Couldn't even make it half way through the first episode. The animation is sloppy, the voice acting is awkward and poorly cast, the premise is trite and the dialog is painful to listen to.
Basically it's about a girl-hating anime nerd incel who meets a girl that changes his life and makes him think maybe girls aren't so bad after all. A textbook MPDG story in anime form. It just got a second season so I thought it might be worth watching, but nope. I can see why it was so poorly rated on MAL.
How does this get a second season, when so many other good shows don't get picked up again...
Yeah, I WANT to like this, but it's too slapdash, and they've got too many characters with too much going on for a 10 minute show. And the premise is absolutely taking the longest, yellowest piss ever.
Genre: Action, Drama
Fanservice: None really to speak of aside from some brief snail-boob gainax bouncy bouncy.
Premise: In post-human earth, humanoid beings called Gems defend themselves against the onslaught of humanoid entities called Lunarians who try to shatter and collect them to use as decorations.
Alright, let's just get this out of the way right off the bat: I've not really watched any Steven Universe, but everybody says some variant of "this is just Steven Universe for weebs." It's about a few dozen ungendered-but-female-presenting gem-based people doing stuff and fighting bad guys, and some of them have crushes on each other. I don't know if that's enough to validate the comparison, but I think that's where it stops.
The story follows one particularly hapless, hopeless, useless, scatterbrained gem named (and apparently composed of) Phosphophyllite. Phos is too weak and fragile to fight the invading Lunarians who break and kidnap gems, and as such has lived mostly an aimless and idle life while everyone else fights or works. To be honest, for the first half of the 12-episode season, she's pretty intolerable.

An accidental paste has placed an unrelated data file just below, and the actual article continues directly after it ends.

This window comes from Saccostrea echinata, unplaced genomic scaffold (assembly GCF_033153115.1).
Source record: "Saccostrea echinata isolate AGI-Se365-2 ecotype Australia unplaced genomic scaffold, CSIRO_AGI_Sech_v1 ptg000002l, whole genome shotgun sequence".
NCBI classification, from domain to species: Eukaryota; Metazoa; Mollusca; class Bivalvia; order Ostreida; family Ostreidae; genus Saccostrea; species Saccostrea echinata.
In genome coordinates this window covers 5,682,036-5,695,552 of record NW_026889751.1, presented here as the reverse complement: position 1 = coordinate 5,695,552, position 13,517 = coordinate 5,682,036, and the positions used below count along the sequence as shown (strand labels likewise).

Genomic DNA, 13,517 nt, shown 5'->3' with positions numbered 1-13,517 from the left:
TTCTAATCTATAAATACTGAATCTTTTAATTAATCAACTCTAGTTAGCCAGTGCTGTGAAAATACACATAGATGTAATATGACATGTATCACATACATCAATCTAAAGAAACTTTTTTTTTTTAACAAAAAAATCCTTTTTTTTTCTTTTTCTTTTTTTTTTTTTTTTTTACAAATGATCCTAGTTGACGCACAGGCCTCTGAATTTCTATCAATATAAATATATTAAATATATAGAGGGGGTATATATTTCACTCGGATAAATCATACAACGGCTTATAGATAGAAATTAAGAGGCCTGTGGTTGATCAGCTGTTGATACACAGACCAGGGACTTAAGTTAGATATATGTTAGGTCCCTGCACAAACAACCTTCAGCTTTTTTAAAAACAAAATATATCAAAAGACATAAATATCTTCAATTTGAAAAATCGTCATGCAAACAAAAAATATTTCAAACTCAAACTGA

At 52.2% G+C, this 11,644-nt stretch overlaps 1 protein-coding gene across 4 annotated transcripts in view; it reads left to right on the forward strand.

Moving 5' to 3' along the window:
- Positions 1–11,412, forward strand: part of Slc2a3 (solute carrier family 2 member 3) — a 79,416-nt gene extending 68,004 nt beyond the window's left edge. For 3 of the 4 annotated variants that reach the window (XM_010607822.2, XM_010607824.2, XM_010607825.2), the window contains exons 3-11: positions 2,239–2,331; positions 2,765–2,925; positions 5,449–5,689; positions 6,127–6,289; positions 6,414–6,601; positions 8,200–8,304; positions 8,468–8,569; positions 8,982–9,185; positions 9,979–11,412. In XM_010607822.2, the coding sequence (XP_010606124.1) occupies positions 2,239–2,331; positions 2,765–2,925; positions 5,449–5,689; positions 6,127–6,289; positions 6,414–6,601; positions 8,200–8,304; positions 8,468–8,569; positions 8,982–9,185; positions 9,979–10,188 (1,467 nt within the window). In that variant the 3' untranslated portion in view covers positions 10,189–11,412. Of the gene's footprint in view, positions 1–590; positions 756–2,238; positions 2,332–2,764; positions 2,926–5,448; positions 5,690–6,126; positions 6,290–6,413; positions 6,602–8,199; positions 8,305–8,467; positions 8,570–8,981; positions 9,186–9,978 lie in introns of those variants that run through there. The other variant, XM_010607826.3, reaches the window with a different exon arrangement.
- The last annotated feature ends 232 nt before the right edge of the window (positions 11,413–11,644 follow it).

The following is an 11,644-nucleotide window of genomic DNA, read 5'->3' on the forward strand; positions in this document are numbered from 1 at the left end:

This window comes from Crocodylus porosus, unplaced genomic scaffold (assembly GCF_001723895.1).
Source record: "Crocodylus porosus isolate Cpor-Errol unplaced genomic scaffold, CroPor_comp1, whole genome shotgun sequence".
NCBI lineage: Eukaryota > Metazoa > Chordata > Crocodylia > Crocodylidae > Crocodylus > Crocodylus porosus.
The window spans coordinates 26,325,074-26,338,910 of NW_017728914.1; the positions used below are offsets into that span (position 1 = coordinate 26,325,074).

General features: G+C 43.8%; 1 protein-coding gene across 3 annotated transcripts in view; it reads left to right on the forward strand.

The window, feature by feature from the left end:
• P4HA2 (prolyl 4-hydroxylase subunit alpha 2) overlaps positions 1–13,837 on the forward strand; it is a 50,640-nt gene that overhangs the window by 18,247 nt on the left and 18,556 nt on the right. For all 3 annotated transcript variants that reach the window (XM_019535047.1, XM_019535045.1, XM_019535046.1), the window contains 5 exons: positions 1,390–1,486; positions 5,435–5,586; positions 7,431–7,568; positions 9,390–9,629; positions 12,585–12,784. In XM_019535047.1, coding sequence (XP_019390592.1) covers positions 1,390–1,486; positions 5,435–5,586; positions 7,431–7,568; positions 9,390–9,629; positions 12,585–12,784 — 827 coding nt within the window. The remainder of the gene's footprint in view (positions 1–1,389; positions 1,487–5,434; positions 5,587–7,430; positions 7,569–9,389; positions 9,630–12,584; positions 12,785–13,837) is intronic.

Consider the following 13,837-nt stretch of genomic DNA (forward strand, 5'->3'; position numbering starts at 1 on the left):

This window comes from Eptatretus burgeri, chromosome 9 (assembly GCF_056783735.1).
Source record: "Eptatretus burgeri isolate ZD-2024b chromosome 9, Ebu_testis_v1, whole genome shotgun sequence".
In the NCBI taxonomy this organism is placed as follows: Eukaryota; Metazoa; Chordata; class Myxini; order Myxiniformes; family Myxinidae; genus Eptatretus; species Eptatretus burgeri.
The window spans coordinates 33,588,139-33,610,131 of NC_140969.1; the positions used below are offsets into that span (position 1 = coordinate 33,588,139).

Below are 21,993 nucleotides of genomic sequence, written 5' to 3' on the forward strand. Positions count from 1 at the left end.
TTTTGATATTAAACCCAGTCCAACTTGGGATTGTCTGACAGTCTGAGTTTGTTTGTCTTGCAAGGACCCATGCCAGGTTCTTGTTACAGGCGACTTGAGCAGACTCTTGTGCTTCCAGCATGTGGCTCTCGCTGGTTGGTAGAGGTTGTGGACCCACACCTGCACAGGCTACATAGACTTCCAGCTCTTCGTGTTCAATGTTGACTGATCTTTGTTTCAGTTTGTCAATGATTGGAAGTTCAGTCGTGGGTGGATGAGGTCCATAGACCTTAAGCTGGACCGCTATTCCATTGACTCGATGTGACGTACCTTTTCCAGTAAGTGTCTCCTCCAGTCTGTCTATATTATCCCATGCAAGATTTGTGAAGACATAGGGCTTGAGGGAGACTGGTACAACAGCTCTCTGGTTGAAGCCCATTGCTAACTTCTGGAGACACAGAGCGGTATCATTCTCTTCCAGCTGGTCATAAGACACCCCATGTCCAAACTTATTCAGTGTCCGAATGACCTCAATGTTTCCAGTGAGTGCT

The show is like an avalanche, slow to start, but steadily gaining in momentum and energy. By the second half, Phos' character arc is starting to get interesting and disconcerting questions about the nature of the Lunarians and their connection to "Sensei" (the leader and mentor of the Gems who seems to be nearly omnipotent). Unfortunately, just as we're really getting to where those questions might be answered, the season ends. It aired originally in 2017, and the english version came out on blu ray just this past January, so maybe we'll see a second season in the next year or two.
Overall, I'd say it's an OK watch. Not a must-see, but all I've really been interested in otherwise this season has been One Punch Man season 2, Shield Hero, Jojo, and Isekai Quartet. That leaves a lot of time to watch other stuff. The show is almost entirely CGI, and the quality varies from moment to moment (sometimes with single digit model frame updates, ugh) but they crank it up for the fight scenes, so I guess that's ok.
Genre: Isekai, War, Drama, Action
Fanservice: 25 seconds of aryan male beefcake beach episode
Premise: A pragmatic athiest salaryman from Japan is reincarnated into a little girl in an alternate earth's WW1 so that he/she might be forced to find faith in God through adversity - but instead, Tanya resolves to prove that she can take the world by the throat in open defiance of the "being" that would call itself "God."
I got into watching this because it was the fourth property included in Isekai Quartet, and the only one I hadn't seen previously.